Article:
Multiple lines of computational evidence support a deleterious effect on the gene or gene product (conservation, evolutionary, splicing impact, etc.). *In most cases, Alzforum applies this criterion when the variant’s PHRED-scaled CADD score is greater than or equal to 20.

Pathogenic (PS, PM, PP) Benign (BA, BS, BP)
Criteria Weighting Strong (-S) Moderate (-M) Supporting (-P) Supporting (-P) Strong (-S) Strongest (BA)

Last Updated: 12 Mar 2024


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News Citations

  1. Ratio of Short to Long Aβ Peptides: Better Handle on Alzheimer's than Aβ42/40?
  2. CryoEM γ-Secretase Structures Nail APP, Notch Binding

Paper Citations

  1. . Molecular diagnosis of autosomal dominant early onset Alzheimer's disease: an update. J Med Genet. 2005 Oct;42(10):793-5. Epub 2005 Jul 20 PubMed.
  2. . Identification of PSEN1 and PSEN2 gene mutations and variants in Turkish dementia patients. Neurobiol Aging. 2012 Aug;33(8):1850.e17-27. PubMed.
  3. . Assessment of Mendelian and risk-factor genes in Alzheimer disease: A prospective nationwide clinical utility study and recommendations for genetic screening. Genet Med. 2024 May;26(5):101082. Epub 2024 Jan 24 PubMed.
  4. . Analysis of neurodegenerative Mendelian genes in clinically diagnosed Alzheimer Disease. PLoS Genet. 2017 Nov;13(11):e1007045. PubMed.
  5. . Frequency of Variants in Mendelian Alzheimer's Disease Genes within the Alzheimer's Disease Sequencing Project (ADSP). 2023 Oct 25 10.1101/2023.10.24.23297227 (version 1) medRxiv.
  6. . Identification of the Aβ37/42 peptide ratio in CSF as an improved Aβ biomarker for Alzheimer's disease. Alzheimers Dement. 2022 Mar 12; PubMed.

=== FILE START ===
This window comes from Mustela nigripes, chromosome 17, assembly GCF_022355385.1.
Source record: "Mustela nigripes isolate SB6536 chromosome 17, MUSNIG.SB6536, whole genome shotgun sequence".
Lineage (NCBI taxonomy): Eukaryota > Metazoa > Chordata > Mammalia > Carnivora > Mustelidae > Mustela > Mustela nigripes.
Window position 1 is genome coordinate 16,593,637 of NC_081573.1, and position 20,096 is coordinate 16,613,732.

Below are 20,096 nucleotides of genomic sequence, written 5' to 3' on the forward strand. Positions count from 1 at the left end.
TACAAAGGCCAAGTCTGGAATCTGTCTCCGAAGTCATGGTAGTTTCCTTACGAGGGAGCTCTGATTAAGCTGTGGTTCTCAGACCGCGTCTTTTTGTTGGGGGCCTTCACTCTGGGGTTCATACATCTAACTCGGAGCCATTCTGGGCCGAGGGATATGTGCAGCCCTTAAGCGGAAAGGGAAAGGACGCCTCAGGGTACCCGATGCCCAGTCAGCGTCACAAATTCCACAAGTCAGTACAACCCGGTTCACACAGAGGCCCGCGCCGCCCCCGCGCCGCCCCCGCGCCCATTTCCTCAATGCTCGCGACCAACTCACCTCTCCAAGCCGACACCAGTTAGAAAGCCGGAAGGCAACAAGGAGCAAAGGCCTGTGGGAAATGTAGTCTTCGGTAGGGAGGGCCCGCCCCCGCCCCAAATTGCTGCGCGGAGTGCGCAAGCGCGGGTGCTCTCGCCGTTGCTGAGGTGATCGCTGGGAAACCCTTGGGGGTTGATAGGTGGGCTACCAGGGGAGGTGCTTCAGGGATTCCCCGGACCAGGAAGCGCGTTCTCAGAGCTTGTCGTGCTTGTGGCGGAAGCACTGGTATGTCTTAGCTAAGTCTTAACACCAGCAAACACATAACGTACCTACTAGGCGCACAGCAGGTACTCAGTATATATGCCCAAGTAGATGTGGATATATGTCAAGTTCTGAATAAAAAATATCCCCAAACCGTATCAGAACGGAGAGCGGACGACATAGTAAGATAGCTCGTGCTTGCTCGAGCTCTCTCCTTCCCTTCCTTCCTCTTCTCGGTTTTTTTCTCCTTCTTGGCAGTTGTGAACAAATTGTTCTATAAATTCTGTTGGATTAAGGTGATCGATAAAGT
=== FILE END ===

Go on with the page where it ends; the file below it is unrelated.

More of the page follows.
7. . Recognition of the amyloid precursor protein by human γ-secretase. Science. 2019 Feb 15;363(6428) Epub 2019 Jan 10 PubMed.
  8. . PSEN1 His214Asn Mutation in a Korean Patient with Familial EOAD and the Importance of Histidine-Tryptophan Interactions in TM-4 Stability. Int J Mol Sci. 2023 Dec 21;25(1) PubMed.
  9. . APP, PSEN1, and PSEN2 Variants in Alzheimer's Disease: Systematic Re-evaluation According to ACMG Guidelines. Front Aging Neurosci. 2021;13:695808. Epub 2021 Jun 18 PubMed.
  10. . Genetic screening of Alzheimer's disease genes in Iberian and African samples yields novel mutations in presenilins and APP. Neurobiol Aging. 2010 May;31(5):725-31. Epub 2008 Jul 30 PubMed.

External Citations

  1. gnomAD v2.1.1

Further Reading


  1. . Quantifying correlations between mutational sites in the catalytic subunit of γ-secretase. J Mol Graph Model. 2019 May;88:221-227. Epub 2019 Feb 8 PubMed.

Protein Diagram

Primary Papers

  1. . Molecular diagnosis of autosomal dominant early onset Alzheimer's disease: an update. J Med Genet. 2005 Oct;42(10):793-5. Epub 2005 Jul 20 PubMed.

Other mutations at this position